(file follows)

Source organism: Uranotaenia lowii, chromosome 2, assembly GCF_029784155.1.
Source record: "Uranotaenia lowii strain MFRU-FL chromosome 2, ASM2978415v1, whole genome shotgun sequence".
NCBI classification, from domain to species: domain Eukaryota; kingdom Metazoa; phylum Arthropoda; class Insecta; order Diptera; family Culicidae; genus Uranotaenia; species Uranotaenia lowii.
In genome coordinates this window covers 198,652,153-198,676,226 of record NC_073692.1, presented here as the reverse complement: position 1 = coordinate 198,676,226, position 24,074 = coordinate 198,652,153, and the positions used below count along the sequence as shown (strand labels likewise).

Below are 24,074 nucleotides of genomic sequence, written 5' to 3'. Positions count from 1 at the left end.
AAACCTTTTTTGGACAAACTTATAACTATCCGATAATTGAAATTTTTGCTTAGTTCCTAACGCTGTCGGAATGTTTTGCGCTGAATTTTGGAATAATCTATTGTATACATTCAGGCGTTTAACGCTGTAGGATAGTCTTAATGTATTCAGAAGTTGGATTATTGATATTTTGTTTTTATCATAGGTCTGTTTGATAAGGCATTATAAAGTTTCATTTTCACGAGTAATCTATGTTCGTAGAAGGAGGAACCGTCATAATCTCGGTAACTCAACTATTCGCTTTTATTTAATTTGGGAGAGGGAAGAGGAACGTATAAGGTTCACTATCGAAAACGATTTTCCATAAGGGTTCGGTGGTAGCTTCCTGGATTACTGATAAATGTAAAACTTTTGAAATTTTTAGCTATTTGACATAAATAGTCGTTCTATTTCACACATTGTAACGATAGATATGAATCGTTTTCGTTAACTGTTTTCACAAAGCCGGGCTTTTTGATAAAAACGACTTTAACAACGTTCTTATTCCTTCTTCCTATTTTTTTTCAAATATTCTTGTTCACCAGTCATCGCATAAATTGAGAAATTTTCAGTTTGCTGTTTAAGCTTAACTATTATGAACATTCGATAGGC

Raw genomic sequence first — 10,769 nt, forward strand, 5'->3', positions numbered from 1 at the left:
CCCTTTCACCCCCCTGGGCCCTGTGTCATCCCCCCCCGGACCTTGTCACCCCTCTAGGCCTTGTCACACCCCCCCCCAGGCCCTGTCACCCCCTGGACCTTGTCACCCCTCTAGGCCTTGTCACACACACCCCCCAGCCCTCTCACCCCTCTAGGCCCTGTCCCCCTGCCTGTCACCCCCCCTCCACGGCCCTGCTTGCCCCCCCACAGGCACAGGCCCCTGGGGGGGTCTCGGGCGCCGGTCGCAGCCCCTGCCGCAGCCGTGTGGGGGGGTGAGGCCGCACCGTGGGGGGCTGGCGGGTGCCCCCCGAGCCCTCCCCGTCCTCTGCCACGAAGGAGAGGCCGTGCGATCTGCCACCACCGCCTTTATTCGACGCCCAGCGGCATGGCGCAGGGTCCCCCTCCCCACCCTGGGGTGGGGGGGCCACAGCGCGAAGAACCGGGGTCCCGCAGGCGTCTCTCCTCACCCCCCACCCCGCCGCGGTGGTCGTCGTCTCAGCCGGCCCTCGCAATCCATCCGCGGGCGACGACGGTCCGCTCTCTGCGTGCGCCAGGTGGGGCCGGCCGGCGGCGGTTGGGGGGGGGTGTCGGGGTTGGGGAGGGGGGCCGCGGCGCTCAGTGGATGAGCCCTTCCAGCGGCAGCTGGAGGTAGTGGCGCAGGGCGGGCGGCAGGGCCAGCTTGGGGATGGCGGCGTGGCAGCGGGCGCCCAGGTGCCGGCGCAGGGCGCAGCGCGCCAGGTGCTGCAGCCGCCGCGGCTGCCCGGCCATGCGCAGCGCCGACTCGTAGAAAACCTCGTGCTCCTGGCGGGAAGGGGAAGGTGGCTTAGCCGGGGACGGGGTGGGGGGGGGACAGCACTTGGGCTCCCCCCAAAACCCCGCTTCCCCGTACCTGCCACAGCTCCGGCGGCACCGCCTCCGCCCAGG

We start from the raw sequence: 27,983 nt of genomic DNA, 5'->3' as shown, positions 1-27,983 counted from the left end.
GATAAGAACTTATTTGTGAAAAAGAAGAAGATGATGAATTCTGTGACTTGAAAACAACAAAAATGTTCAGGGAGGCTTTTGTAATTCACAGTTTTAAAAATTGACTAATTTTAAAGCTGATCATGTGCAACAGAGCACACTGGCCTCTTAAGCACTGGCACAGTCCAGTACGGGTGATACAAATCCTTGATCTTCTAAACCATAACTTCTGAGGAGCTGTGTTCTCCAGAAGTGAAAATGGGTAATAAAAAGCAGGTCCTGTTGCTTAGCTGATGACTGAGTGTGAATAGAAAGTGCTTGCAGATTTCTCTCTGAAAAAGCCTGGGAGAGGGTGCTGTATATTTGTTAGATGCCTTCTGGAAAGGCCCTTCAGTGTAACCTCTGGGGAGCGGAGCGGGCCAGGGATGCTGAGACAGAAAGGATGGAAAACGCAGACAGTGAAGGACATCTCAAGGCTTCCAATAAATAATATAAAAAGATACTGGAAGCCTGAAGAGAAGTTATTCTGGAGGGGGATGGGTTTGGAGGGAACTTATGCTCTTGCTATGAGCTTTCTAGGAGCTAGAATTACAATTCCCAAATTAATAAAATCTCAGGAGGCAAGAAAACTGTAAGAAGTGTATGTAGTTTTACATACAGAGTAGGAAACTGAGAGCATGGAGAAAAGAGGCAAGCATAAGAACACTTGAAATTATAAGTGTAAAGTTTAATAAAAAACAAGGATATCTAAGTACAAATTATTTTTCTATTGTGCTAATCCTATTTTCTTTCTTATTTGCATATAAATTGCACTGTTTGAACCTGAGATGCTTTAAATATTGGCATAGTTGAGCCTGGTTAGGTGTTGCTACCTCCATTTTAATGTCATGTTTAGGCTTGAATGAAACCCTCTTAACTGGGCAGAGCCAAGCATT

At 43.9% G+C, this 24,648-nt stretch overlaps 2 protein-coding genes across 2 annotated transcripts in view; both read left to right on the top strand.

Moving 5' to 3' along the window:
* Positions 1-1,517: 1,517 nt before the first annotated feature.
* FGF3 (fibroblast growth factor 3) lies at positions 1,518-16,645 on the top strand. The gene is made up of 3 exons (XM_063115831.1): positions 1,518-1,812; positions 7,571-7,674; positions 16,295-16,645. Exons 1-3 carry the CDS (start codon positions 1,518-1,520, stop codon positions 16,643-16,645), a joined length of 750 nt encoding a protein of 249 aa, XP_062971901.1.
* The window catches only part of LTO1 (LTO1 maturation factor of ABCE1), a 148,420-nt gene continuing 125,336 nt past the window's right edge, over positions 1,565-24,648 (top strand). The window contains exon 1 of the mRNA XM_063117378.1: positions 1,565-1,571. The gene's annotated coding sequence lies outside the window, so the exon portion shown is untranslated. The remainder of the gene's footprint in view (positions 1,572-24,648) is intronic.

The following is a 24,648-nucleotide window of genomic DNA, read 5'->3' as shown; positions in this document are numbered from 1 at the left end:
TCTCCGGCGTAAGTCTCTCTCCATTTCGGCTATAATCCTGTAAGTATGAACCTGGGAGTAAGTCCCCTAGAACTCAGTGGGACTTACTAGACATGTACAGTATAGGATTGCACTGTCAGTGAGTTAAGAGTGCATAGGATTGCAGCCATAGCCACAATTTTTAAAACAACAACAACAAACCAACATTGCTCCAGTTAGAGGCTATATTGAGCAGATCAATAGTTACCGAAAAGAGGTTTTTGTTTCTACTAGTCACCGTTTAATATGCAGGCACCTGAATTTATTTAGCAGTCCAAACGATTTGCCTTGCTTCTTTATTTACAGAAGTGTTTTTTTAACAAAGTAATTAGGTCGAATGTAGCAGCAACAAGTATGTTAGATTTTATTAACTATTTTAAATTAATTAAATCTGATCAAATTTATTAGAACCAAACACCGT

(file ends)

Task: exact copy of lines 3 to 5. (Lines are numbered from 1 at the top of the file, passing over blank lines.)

NCBI classification, from domain to species: domain Eukaryota; kingdom Metazoa; phylum Arthropoda; class Insecta; order Diptera; family Culicidae; genus Uranotaenia; species Uranotaenia lowii.
In genome coordinates this window covers 198,652,153-198,676,226 of record NC_073692.1, presented here as the reverse complement: position 1 = coordinate 198,676,226, position 24,074 = coordinate 198,652,153, and the positions used below count along the sequence as shown (strand labels likewise).

Below are 24,074 nucleotides of genomic sequence, written 5' to 3'. Positions count from 1 at the left end.